Against Columbia on Friday night, Penn took an 18-point advantage at the 13:15 mark of the second half, but the Lions clawed their way back and made it a five-point contest with two minutes on the clock. Similar to Harvard against Yale, Columbia closed the game 1-for-6 and the Quakers came away winning by nine.
Saturday’s matchup between Penn and Cornell was an offensive slugfest with 10 lead changes over the first 30 minutes of action. The Quakers eventually opened up a nine-point lead with 7:19 to go and held on against the never-say-die Big Red. The win, which split the season series, gave Penn its fourth in a row and its 46th all-time sweep of the Empire Ivies.
The Big Red, meanwhile, dropped from the top of the leaderboard to a tie for third after the lost weekend.
In Friday’s game in Hanover, Brown tied a season high with 13-made three-pointers on their way to a season sweep of Dartmouth. Although limited to 24% shooting in the opening half, the Big Green got within seven points with 9:25 left in the contest. The Bears used a 10-2 run over the next four minutes to put the game away.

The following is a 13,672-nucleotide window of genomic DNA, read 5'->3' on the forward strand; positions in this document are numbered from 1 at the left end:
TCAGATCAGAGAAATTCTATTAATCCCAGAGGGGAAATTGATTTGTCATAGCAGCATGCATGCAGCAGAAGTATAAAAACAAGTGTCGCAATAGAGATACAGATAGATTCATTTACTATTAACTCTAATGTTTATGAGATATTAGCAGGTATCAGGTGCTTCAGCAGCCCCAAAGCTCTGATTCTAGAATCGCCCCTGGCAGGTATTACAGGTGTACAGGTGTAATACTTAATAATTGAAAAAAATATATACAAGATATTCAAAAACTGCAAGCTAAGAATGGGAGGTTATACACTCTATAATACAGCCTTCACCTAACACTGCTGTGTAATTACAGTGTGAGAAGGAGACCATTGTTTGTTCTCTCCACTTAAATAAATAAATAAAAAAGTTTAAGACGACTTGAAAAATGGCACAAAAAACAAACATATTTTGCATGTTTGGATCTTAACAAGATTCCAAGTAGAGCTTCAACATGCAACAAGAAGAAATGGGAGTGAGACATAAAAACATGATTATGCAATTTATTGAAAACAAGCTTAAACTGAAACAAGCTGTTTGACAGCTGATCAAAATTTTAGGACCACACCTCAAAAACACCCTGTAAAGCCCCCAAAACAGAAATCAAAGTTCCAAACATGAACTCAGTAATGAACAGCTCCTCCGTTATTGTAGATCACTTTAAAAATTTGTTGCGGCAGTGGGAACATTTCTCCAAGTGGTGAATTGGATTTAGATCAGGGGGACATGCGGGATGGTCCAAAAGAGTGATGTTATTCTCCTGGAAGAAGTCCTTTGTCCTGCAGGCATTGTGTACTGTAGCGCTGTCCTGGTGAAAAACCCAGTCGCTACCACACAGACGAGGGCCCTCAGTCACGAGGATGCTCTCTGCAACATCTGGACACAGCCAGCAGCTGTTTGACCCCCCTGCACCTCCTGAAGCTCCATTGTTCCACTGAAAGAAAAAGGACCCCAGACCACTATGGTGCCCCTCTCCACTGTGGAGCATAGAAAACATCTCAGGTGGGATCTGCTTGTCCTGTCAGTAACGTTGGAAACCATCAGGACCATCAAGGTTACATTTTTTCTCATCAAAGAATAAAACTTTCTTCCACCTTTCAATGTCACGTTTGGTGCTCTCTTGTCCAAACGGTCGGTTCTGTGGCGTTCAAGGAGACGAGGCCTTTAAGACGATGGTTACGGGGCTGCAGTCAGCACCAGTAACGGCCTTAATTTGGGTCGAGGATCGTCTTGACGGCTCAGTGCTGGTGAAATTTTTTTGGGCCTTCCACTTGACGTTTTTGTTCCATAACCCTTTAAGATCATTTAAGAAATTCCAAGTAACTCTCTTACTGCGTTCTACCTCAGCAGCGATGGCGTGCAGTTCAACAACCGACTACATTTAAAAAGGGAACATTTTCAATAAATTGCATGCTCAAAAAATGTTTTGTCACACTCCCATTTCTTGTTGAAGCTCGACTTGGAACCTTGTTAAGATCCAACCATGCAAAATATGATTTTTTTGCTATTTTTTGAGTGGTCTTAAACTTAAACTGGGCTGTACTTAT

After four ties and five lead changes in a close contest between Brown and Harvard, Bruno used a 16-zero run to open up a 15-point lead almost halfway through the second half. For the second straight night, the Crimson battled back, eventually making it a two-point game with six seconds remaining. Brown made one of two free throws and the home team couldn’t convert the game-tying three-pointer at the buzzer.
Bruno’s win was the 133rd victory of head coach Mike Martin’s career, tying him for the program lead with Stanley Ward. It also avenged a 70-68 overtime loss to Harvard at the Pizzitola Center on January 6 and put the team in a three-way tie for third place with Cornell and Penn.
By late Saturday night, Dartmouth dropped to sole possession of sixth place, while Harvard, losers of three straight was alone in seventh.